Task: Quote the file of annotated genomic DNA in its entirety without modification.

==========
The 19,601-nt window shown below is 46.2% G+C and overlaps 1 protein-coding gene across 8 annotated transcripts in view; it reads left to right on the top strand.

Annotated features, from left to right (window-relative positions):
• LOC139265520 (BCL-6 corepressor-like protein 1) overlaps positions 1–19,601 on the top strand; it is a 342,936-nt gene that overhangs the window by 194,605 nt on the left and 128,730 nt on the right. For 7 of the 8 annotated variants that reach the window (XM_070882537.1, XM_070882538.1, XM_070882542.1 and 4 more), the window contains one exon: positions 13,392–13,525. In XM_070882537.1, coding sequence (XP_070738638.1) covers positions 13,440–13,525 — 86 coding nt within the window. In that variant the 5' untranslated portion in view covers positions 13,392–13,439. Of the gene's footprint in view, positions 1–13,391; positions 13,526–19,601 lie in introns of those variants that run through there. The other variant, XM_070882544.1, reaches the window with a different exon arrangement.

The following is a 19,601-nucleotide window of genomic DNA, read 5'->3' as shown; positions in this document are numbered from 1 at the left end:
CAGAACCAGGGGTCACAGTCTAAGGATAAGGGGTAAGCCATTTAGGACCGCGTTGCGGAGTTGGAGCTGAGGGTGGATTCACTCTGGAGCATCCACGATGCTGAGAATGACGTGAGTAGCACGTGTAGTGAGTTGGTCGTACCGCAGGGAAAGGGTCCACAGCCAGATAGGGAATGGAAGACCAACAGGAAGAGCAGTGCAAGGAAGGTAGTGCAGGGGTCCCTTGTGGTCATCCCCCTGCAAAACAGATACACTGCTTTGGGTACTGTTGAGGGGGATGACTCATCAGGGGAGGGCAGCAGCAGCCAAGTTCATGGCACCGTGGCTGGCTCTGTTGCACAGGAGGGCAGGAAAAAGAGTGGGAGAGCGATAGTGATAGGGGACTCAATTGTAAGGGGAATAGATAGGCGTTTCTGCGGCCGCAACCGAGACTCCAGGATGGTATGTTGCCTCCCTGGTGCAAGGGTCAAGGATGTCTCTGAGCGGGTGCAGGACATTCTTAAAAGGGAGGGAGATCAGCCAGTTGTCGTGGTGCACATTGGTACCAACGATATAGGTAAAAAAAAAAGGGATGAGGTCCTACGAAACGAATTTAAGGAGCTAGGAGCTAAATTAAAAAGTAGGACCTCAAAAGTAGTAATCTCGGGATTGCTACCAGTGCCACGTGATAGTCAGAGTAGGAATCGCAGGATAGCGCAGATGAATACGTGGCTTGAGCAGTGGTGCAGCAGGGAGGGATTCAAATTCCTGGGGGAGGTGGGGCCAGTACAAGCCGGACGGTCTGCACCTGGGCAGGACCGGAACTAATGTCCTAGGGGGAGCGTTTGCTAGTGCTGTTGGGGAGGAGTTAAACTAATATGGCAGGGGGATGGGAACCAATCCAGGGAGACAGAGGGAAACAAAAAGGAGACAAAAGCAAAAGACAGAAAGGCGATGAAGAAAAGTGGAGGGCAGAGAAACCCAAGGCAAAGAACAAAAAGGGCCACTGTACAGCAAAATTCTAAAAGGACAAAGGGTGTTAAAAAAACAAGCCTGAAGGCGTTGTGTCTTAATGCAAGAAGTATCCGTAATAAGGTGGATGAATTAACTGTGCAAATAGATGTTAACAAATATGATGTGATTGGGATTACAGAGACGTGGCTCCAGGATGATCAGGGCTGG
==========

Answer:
The 19,601-nt window shown below is 46.2% G+C and overlaps 1 protein-coding gene across 8 annotated transcripts in view; it reads left to right on the top strand.

Annotated features, from left to right (window-relative positions):
• LOC139265520 (BCL-6 corepressor-like protein 1) overlaps positions 1–19,601 on the top strand; it is a 342,936-nt gene that overhangs the window by 194,605 nt on the left and 128,730 nt on the right. For 7 of the 8 annotated variants that reach the window (XM_070882537.1, XM_070882538.1, XM_070882542.1 and 4 more), the window contains one exon: positions 13,392–13,525. In XM_070882537.1, coding sequence (XP_070738638.1) covers positions 13,440–13,525 — 86 coding nt within the window. In that variant the 5' untranslated portion in view covers positions 13,392–13,439. Of the gene's footprint in view, positions 1–13,391; positions 13,526–19,601 lie in introns of those variants that run through there. The other variant, XM_070882544.1, reaches the window with a different exon arrangement.

The following is a 19,601-nucleotide window of genomic DNA, read 5'->3' as shown; positions in this document are numbered from 1 at the left end:
CAGAACCAGGGGTCACAGTCTAAGGATAAGGGGTAAGCCATTTAGGACCGCGTTGCGGAGTTGGAGCTGAGGGTGGATTCACTCTGGAGCATCCACGATGCTGAGAATGACGTGAGTAGCACGTGTAGTGAGTTGGTCGTACCGCAGGGAAAGGGTCCACAGCCAGATAGGGAATGGAAGACCAACAGGAAGAGCAGTGCAAGGAAGGTAGTGCAGGGGTCCCTTGTGGTCATCCCCCTGCAAAACAGATACACTGCTTTGGGTACTGTTGAGGGGGATGACTCATCAGGGGAGGGCAGCAGCAGCCAAGTTCATGGCACCGTGGCTGGCTCTGTTGCACAGGAGGGCAGGAAAAAGAGTGGGAGAGCGATAGTGATAGGGGACTCAATTGTAAGGGGAATAGATAGGCGTTTCTGCGGCCGCAACCGAGACTCCAGGATGGTATGTTGCCTCCCTGGTGCAAGGGTCAAGGATGTCTCTGAGCGGGTGCAGGACATTCTTAAAAGGGAGGGAGATCAGCCAGTTGTCGTGGTGCACATTGGTACCAACGATATAGGTAAAAAAAAAAGGGATGAGGTCCTACGAAACGAATTTAAGGAGCTAGGAGCTAAATTAAAAAGTAGGACCTCAAAAGTAGTAATCTCGGGATTGCTACCAGTGCCACGTGATAGTCAGAGTAGGAATCGCAGGATAGCGCAGATGAATACGTGGCTTGAGCAGTGGTGCAGCAGGGAGGGATTCAAATTCCTGGGGGAGGTGGGGCCAGTACAAGCCGGACGGTCTGCACCTGGGCAGGACCGGAACTAATGTCCTAGGGGGAGCGTTTGCTAGTGCTGTTGGGGAGGAGTTAAACTAATATGGCAGGGGGATGGGAACCAATCCAGGGAGACAGAGGGAAACAAAAAGGAGACAAAAGCAAAAGACAGAAAGGCGATGAAGAAAAGTGGAGGGCAGAGAAACCCAAGGCAAAGAACAAAAAGGGCCACTGTACAGCAAAATTCTAAAAGGACAAAGGGTGTTAAAAAAACAAGCCTGAAGGCGTTGTGTCTTAATGCAAGAAGTATCCGTAATAAGGTGGATGAATTAACTGTGCAAATAGATGTTAACAAATATGATGTGATTGGGATTACAGAGACGTGGCTCCAGGATGATCAGGGCTGG